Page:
Interview with Mary Jo Ketchum
Date
  August 30, 2000

What type(s) of fundraising do you see as the most effective for public libraries?

Again, keeping in mind that we may be talking about operating money or supplemental income, I would make these observations: Public libraries are so diverse in size that there isn't one right answer. However, if any statement is universally true, it is that acquaintance or familiarity with the institution improves the prospect of receiving a contribution from whatever source. So, whether it is to obtain the approval of the voters for stable funding, to seek grants from foundations or the government, or to solicit private donations from individuals, the most essential preliminary step is to have the prospect become well aware of the need.

Local, tax-based support is the most logical funding to pursue. It is potentially the most secure, and the most equitable, in that it comes from the base of people who will benefit from library services.

Organizations of all sizes turn to grants as the most ready source of funding, (in part because it appears easier to ask in that form than to ask an individual!) Grants should be pursued whenever there is a likely match. After all, the grantors are required by law to give that money away! However, grant applications are demanding, and the people involved may find the challenge of completing some applications more than they are willing to endure.

In practice, smaller libraries receive small grants, as well as money from fund-raising events and gifts of every size. Larger libraries may have a foundation established for the purpose of receiving tax-deductible contributions, and seek gifts from annual mailings, and bequest plans, among other fund raising devices.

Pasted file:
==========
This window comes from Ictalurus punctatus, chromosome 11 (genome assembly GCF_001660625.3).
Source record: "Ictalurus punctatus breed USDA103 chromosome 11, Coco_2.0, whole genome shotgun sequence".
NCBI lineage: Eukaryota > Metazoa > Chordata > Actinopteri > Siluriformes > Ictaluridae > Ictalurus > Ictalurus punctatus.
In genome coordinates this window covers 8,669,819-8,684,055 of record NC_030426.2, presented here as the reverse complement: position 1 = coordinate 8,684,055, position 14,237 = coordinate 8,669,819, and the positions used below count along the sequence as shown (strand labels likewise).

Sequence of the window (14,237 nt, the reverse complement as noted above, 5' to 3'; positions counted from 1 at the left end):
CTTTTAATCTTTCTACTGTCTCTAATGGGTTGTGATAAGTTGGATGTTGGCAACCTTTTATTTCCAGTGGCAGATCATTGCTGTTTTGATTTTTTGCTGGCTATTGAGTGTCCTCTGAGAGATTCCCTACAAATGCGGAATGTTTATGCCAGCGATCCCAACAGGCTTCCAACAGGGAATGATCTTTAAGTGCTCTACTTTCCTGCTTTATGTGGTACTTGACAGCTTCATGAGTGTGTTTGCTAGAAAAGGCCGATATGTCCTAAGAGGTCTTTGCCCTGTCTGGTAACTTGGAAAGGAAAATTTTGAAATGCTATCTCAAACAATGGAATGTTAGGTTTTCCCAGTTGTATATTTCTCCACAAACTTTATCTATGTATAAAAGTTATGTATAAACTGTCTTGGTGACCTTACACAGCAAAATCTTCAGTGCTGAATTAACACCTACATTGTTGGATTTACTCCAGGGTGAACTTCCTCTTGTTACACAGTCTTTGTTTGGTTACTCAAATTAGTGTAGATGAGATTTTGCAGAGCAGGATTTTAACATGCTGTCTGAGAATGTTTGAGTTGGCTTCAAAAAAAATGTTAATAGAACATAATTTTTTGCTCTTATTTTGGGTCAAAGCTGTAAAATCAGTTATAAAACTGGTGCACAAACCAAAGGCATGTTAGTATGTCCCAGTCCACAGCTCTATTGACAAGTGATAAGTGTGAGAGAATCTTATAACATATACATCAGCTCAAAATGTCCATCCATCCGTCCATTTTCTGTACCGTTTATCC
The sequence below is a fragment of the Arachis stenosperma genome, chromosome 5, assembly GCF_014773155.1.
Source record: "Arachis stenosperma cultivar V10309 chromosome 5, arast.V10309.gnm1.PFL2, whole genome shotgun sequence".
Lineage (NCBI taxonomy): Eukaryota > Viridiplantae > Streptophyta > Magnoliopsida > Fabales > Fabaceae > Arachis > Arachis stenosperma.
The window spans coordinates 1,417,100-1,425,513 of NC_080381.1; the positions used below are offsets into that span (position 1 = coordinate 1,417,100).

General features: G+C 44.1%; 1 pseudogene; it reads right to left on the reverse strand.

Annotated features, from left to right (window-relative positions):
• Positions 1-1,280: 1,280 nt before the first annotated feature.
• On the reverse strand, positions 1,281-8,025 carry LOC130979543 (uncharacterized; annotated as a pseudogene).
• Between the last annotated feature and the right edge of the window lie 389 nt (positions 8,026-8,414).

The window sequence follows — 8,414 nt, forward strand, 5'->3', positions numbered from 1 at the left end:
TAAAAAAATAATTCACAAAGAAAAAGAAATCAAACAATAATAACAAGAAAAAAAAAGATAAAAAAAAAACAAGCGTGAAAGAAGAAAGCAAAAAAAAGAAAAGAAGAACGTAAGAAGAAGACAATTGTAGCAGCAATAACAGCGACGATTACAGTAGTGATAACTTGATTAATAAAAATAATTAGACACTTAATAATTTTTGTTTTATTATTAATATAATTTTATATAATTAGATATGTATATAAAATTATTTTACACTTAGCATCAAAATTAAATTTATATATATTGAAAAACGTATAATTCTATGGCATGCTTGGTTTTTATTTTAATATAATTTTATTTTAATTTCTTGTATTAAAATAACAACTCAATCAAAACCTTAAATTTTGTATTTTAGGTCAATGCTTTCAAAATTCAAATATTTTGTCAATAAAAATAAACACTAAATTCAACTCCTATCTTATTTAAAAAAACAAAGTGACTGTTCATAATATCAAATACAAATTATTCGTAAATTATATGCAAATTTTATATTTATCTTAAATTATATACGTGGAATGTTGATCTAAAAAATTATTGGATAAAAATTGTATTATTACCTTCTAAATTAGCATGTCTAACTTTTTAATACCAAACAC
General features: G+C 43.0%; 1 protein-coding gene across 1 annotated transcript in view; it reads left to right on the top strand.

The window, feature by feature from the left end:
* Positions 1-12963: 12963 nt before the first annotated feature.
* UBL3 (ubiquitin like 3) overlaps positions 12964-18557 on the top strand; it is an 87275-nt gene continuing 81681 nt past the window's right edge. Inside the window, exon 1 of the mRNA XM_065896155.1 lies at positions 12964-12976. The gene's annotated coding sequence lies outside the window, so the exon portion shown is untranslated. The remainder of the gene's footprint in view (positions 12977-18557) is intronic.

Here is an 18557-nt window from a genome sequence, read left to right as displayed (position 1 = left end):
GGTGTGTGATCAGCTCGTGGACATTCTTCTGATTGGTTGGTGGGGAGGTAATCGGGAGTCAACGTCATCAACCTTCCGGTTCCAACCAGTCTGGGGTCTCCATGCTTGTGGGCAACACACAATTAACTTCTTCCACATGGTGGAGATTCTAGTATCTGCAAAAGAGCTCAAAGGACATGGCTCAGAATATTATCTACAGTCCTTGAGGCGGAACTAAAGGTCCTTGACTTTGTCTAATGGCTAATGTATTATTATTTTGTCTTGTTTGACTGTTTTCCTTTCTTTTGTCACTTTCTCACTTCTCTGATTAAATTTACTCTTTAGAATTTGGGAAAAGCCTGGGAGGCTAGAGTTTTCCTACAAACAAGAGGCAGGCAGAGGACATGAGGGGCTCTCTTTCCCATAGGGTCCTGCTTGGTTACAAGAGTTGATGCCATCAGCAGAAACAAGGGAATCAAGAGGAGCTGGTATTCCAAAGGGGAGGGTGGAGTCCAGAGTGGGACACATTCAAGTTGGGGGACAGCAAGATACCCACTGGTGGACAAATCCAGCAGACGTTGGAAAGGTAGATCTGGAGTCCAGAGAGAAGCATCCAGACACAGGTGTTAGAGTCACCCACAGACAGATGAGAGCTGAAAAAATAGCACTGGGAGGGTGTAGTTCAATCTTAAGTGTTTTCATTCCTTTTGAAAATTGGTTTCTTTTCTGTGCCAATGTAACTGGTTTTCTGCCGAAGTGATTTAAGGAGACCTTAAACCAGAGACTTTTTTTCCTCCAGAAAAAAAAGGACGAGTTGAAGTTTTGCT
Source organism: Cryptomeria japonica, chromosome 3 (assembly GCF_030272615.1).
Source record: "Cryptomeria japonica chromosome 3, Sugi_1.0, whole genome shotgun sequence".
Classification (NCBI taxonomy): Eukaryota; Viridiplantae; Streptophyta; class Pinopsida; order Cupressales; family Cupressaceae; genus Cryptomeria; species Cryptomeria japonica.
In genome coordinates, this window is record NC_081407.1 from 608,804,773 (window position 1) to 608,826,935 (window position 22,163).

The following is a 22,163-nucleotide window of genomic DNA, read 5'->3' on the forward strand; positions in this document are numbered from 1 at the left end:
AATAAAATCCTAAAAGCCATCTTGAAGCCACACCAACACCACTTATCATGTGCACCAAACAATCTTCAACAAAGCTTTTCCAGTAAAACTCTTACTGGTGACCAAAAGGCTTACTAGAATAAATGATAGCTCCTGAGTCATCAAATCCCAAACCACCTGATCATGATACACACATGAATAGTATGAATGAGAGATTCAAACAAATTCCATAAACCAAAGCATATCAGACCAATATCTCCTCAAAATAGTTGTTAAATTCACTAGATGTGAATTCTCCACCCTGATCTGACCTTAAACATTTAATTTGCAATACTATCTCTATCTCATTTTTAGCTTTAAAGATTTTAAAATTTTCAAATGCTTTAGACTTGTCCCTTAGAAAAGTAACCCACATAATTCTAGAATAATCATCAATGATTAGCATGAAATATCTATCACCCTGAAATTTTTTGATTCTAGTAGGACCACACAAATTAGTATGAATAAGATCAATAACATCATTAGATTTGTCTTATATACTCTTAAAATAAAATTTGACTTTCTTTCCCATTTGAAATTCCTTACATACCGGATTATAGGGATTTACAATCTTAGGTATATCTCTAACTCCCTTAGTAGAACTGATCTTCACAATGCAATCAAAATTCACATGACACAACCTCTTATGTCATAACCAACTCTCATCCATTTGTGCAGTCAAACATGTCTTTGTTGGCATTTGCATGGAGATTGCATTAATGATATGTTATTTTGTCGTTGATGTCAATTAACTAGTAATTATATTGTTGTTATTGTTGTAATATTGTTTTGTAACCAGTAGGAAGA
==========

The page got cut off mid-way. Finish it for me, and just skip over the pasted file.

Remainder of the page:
Events usually are regarded with some disdain because of the time that goes into putting one on, and the relatively small amounts of money raised. Keep in mind that those events are first of all, FRIEND-raisers! Friends will give, then, and later on. Make friends first. Ask afterward.

In sum, there is no simple answer to the question. First an assessment of the resources, both human and physical, of the library is necessary. Can it hold an event? Is there someone on staff or on the board who has the time and knowledge or interest to write a grant? Is there a good relationship with the municipality and community that would engender tax-based support? Are there at least a few folks in town who would write a check to fix the roof or patch the parking lot? Come to think of it, answering those few questions at a board meeting will also give the trustees a clue as to their own ability, readiness and need to raise awareness and money for their library!

 

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